Some semblance of calm returned over the past week. This was a welcome reprieve from the commotion that surfaced over a week ago. While the health of U.S. government officials was still in focus, investors were quick to turn their attention to the on again, off again, negotiations on a U.S. aid package, the U.S. elections and the Vice Presidential debate, the ongoing global spread of Covid-19, and monetary policy officials who continued their call for more action on the fiscal front to cushion the global economy from the many restrictions that remain in place.
The story of the past few weeks remains very much intact. Europe continues to grapple with increasing numbers of new infections across most of the region. While France, Spain, and the United Kingdom get much of the attention, many countries through the Eastern part of the region are also struggling to contain the spread. For example, the Czech Republic has one of the highest per capita increases in new infections. Meanwhile, in the United States, a steady rise higher in new infections appeared to pick up steam this week across a range of states.
In Canada, the same story is unfolding. The 7 day moving average of new cases is now over 2000, nearly 500 higher than the previous week. Quebec, Ontario and Alberta saw the largest rates of acceleration over the past week, and new restrictions and shutdowns in some of these provinces have already been announced with some more to potentially come. Provinces such as British Columbia, Saskatchewan, and Manitoba showed some relative stability over the past week, while the East coast and northern territories have thus far avoided this second wave.
Inevitably, we expect these virus trends to limit the economic momentum over the near-term.
Less uncertainty on the horizon?
Stock markets don’t like uncertainty. It leads to risk aversion, with investors questioning the trajectory of economic and earnings growth. In extreme cases, it can also lead to questions about the ability of some businesses to survive.
2020 has been filled with a lot of uncertainty. Many would argue the level has been extreme. The pandemic is largely to blame as it has not only created a health and safety crisis, but led to economic lockdowns, massive fiscal and monetary responses, the reopening of economies, followed by new restrictions that have more recently emerged. Moreover, the upcoming U.S. elections have added fuel to the fire, with investors trying to assess various scenarios, including the risk of a contested election.
It is easy to get influenced by recent events. We remain mindful of the past and what has recently happened, choosing to always learn from the experience. But, we constantly plan for the future. And as we look forward, we see real potential for the high level of uncertainty to subside, at least to some degree. The U.S. election results may or may not become clear over the next month as the risk of a contested outcome is real. Nevertheless, by the New Year, which is just three months away, we see a high probability of a final outcome. The emergence of clarity will be a significant relief to the market as it will provide investors, and businesses, with more visibility into potential policy going forward. By early 2021, we believe the market will have moved on from the election and the uncertainty it poses. Within the next few months, if not sooner, we think any doubt around the extent of additional U.S. aid will also be put to rest. The government will no longer be distracted by the election, and is more likely to take action and respond to the needs of the unemployed, businesses, and state and local governments that are under strain from an economy that remains far from normal.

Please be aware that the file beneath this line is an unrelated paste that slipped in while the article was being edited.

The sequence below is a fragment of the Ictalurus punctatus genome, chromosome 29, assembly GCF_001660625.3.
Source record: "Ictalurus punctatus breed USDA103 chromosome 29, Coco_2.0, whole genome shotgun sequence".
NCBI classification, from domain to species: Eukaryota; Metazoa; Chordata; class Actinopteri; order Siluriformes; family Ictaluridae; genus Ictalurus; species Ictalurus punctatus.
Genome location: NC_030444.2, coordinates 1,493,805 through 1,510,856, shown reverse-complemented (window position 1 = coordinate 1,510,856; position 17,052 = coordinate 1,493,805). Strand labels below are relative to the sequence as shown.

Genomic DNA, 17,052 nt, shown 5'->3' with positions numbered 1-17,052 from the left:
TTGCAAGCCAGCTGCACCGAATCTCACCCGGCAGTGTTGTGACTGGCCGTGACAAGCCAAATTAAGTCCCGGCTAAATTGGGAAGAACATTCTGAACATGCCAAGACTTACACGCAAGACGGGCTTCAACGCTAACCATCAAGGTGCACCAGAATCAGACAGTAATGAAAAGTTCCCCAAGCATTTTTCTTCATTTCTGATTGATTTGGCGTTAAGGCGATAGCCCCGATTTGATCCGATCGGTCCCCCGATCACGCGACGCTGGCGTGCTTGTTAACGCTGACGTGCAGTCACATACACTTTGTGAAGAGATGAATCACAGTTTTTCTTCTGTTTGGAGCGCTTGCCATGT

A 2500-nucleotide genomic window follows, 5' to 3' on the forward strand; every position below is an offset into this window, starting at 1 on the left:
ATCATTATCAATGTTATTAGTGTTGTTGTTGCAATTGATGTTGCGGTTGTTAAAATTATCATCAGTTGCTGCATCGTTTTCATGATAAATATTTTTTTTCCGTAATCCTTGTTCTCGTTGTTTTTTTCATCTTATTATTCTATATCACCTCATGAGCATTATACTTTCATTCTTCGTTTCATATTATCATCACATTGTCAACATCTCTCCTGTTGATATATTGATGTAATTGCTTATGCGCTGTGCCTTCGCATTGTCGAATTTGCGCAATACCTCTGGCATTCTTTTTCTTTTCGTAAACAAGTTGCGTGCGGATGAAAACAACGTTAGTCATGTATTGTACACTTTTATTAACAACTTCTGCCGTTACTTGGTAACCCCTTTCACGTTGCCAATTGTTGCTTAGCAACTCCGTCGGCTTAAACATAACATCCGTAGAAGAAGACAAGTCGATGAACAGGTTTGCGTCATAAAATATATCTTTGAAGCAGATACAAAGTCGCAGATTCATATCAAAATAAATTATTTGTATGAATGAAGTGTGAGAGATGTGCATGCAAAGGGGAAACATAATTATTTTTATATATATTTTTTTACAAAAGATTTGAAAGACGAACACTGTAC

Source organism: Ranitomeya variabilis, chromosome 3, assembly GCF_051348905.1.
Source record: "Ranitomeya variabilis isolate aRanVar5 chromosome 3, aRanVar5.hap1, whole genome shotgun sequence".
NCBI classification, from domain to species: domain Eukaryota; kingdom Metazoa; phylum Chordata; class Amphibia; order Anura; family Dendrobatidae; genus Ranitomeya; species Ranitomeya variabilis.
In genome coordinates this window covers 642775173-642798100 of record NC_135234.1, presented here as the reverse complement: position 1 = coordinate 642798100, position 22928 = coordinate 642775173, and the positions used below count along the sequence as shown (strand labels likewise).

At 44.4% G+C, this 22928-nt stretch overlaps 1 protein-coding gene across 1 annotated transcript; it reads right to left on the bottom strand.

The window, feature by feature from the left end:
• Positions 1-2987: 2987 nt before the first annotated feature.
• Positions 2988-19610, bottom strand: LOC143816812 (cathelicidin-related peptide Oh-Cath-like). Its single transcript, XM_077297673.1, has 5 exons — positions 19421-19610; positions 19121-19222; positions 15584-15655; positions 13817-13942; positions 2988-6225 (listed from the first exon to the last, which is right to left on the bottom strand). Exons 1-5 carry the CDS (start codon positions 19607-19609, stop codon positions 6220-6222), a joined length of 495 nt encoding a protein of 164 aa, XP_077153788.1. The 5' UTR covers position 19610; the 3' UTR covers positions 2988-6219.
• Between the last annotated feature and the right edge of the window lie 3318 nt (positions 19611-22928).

The virus may remain the biggest source of unpredictability. But here too, we see potential for lower surprises in the year ahead. People are more prepared than they once were, with mask wearing and physical distancing part of our daily habits for now. Governments have measures they can employ, however reluctantly. And health care professionals have more experience with testing and therapeutics that have offered evidence of improving the ability to identify those that are infected and more effectively treat those that have fallen ill. Furthermore, the scientific community remains hard at work, with over a hundred potential vaccine candidates that are now in some form of development or trial. It’s possible we may see one of these approved in the year ahead. All of this suggests that uncertainty with respect to this health crisis could decline from the excessive levels witnessed this year. Markets have a tendency of moving earlier and faster than investor emotions. And our approach remains long-term focused. As a result, we don’t believe in trying to time the potential improvement in uncertainty but we still look forward to the potential for an improved backdrop in the year ahead.
Lastly, we would like to provide thanks in light of Thanksgiving. 2020 has been highly unusual and I feel it is important to step back and remember that there is a lot to be thankful for. I am thankful to live in a country that offers health and safety and the opportunity to work with so many great clients. I am thankful for Shannon and Tom, my colleagues, my wife Andrea, my mother Dawn, and my grandparents. However, this year, I am particularly thankful and offer my outmost appreciation and gratitude to the front-line workers across Canada whom put themselves at risk every day to take care of us. Thank you for all that you have done and continue to do.
Please let us know what we can to do help as Shannon, Tom, and I all stand ready to listen and speak with you. We are also available to friends and family members who may reassurance at this time.